|Country (sports)||United States|
|Residence||East Norwalk, Connecticut|
March 15, 1950 |
|Height||6 ft 1 in (1.85 m)|
|Highest ranking||No. 35 (August 23, 1973)|
|Grand Slam Singles results|
|French Open||4R (1973)|
|US Open||3R (1968, 1972, 1974)|
|Grand Slam Doubles results|
|French Open||3R (1974)|
|US Open||2R (68, 70, 71, 73, 74, 75, 77)|
Early life and career
Gerken was born in New York but his family moved to Norwalk, Connecticut a year after his birth. When he was only 14 he was the top ranked junior in New England for the 16-year-old age division. In 1968 he was called up to the American junior Davis Cup team. He was the third ranked junior in the country at the time. He was runner-up to Dick Stockton at the Orange Bowl 18s in 1968. A student at Norwalk High School, he won the Fairfield County Interscholastic Athletic Conference singles championship in 1967 and 1968.
Gerken attended Stanford University on a tennis scholarship and while there was an All-American college player. He later transferred to Trinity University, in San Antonio, Texas, where he played beside Dick Stockton and Brian Gottfried. Gerken was also an All-American at Trinity University and was a member of the team which won the NCAA Championship in 1972. He also reached the NCAA doubles final that year.
Gerken competed in the main singles draw at the US Open every year from 1968 to 1975, as well as in 1977. He appeared three times in both the French Open and Wimbledon Championships. His best performance in a Grand Slam tournament came at the 1973 French Open, where he had wins over Eric Deblicker, Torben Ulrich and Guillermo Vilas, before losing his fourth round match to Roger Taylor, in five sets.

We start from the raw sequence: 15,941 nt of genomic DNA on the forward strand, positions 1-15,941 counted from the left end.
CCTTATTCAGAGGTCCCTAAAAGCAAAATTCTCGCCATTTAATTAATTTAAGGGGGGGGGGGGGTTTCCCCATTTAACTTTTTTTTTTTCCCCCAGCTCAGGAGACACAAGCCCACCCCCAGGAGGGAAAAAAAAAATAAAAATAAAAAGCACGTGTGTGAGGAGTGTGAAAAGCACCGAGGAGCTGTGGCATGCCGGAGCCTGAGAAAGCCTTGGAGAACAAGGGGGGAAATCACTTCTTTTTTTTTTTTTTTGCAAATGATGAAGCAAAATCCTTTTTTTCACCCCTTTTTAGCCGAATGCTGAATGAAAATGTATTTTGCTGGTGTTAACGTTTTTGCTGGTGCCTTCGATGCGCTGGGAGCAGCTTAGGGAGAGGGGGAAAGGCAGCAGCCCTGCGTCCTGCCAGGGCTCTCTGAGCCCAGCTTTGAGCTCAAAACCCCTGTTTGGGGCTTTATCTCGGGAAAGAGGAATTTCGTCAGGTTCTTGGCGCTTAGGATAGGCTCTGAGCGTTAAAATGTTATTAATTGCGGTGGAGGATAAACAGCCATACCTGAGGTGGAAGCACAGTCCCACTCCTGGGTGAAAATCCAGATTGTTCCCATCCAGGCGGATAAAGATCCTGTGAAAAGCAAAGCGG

Gerken had a winning record against Björn Borg, beating him twice, in 1973 and 1974, and losing just once. He also defeated Ilie Năstase at Salt Lake City in 1973, John Newcombe at Hamburg the same year and Arthur Ashe at a Tokyo WCT tournament in 1974.
He had surgery in 1975 for a torn rotator cuff and as a result didn't feature at all in the 1976 tennis season. His comeback in 1977 was unsuccessful and he retired the following year.
Grand Prix/WCT career finals
Singles: 2 (0–2)
|Outcome||No.||Year||Tournament||Opponent in the final||Score in the final|
|Runner-up||1.||1973||Salt Lake City, United States||Jimmy Connors||1–6, 2–6|
|Runner-up||2.||1973||Calgary, Canada||Ilie Năstase||4–6, 6–7|
Doubles: 4 (0–4)
|Outcome||No.||Year||Tournament||Surface||Partner||Opponents in the final||Score in the final|
|Runner-up||1.||1972||Cincinnati, United States||Clay||Humphrey Hose|| Bob Hewitt
|Runner-up||2.||1973||Baltimore, United States||Hard||Sandy Mayer|| Jimmy Connors
|6–3, 2–6, 3–6|
|Runner-up||3.||1973||Hong Kong||Hard||Brian Gottfried|| Colin Dibley
|3–6, 7–5, 15–17|
|Runner-up||4.||1975||Dayton, United States||Carpet||Brian Gottfried|| Ray Ruffels
- ITF Pro Circuit Profile
- The Hour, "Who - Paul Gerken - When", September 30, 2001, pg. 43
- USTA New England: Paul Gerken
- ATP World Tour Profile
- New York Times, "Former Tennis Pros Share Their Talents", October 24, 1993, Jack Cavanaugh
- Columbia Spectator, "For Jacobs men, Columbia tennis runs in the family ", October 5, 2011, Mia Park